October 18, 2011
Inspiring the Next Generation
In Dwight Carr's office, several computer screens stretch out before him to reveal an intricate network diagram. It is not a diagram of a circuit design, which might be expected from an electrical engineer like Carr, but a detailed accounting of STEM (science, technology, engineering, and mathematics) outreach currently taking place at APL.
"Our goal is to make STEM efforts at APL more effective through better coordination between program activities," explains Carr, who was appointed the Laboratory's first STEM program manager on July 18. "We want to be more strategic about developing a vision for the Lab's STEM programs and set goals that all of them can accomplish together."
STEM outreach is not new to APL, with informal efforts dating back decades, and programs like Maryland MESA (Mathematics, Engineering, Science Achievement) and the Gifted and Talented Intern/Mentor program for high school students dating back to 1976 and 1988, respectively.
"As APL people recognized a need, they developed programs, and the Lab's STEM activities grew from there," says Carr. "The result is that we have many remarkable STEM outreach programs in operation throughout the organization." Carr will coordinate the high school mentor program, MESA, the college prep program, and anything else at the Laboratory related to K–12 STEM engagement.
The Laboratory's creation of the STEM program manager position represents the first step in establishing a centralized STEM Program Office. The goal is to expand APL's contributions to the nationally recognized need to develop a more science and technology-capable workforce.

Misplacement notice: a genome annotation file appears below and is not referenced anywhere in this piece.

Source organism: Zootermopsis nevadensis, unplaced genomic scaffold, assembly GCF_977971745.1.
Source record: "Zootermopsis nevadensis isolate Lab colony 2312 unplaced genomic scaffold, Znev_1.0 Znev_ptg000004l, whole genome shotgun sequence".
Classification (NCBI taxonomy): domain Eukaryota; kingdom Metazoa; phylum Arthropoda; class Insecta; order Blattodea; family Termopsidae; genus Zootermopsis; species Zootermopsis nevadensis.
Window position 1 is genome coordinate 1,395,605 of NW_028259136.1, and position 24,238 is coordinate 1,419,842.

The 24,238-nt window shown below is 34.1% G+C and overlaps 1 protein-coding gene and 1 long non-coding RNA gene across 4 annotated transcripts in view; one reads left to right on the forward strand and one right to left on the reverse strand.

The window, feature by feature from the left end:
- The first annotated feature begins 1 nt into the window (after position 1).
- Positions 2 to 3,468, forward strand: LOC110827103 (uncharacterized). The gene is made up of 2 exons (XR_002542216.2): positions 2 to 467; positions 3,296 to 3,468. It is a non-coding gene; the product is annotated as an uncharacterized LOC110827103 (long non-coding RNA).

The new office will serve as the umbrella for all K–12 programs at APL, except for those coordinated through the Education and Public Outreach (EPO) Office in the Space Department. That office remains separate as a condition of NASA contracts, and it will work in partnership with the STEM office. In fact, Carr says, APL's STEM efforts will benefit from Space EPO's existing international network of education and public outreach-related programs and activities.
Carr's first step in his new job is to carefully analyze the Laboratory's current programs and determine the impact APL is making through STEM outreach. Already, he says, APL engages more than 4,000 students per year. "We are doing a great job inspiring students," says Carr, "but could do more to engage and provide hands-on educational opportunities for them."
By explaining to students how STEM is embedded in things they use and care about, Carr is convinced they can be inspired. One example he offers is using the character Iron Man as a study topic. Teachers could ask kids to think of realistic ways that Iron Man could interface with his suit, determine how much power he would need to run it, and consider what composites he would use to build it.
"Our culture and environment is teeming with STEM coolness," Carr says. "We just have to make sure everyone knows it."
Carr also wants to expose students to APL at an early age and keep them engaged by providing STEM development opportunities throughout their school years. Ultimately, the goal is to develop a broad pool of potential APL employees.
Born and raised in Washington, DC, Carr came to APL in 2003 and says his mentors have been key to his success; that compels him to "pay it forward" by helping young people himself. In addition to serving as a MESA volunteer at APL, Carr established a relationship with Big Brothers Big Sisters and began a mentoring program at his church. He also started a Boy Scout troop and has been a Botball advisor and guest speaker for a number of robotics clubs and camps.
When his own children reached school age, he became involved in the PTA. "I found a lot of fantastic tools online that taught STEM subjects in a fun and exciting way," says Carr, "and I kept looking for ways to make teachers aware of them so that other children could benefit."
Today, Carr is a member of the Howard County PTA Council Curriculum Subcommittee and is planning a Classroom of the Future Technology Fair for educators, students, and parents later this year.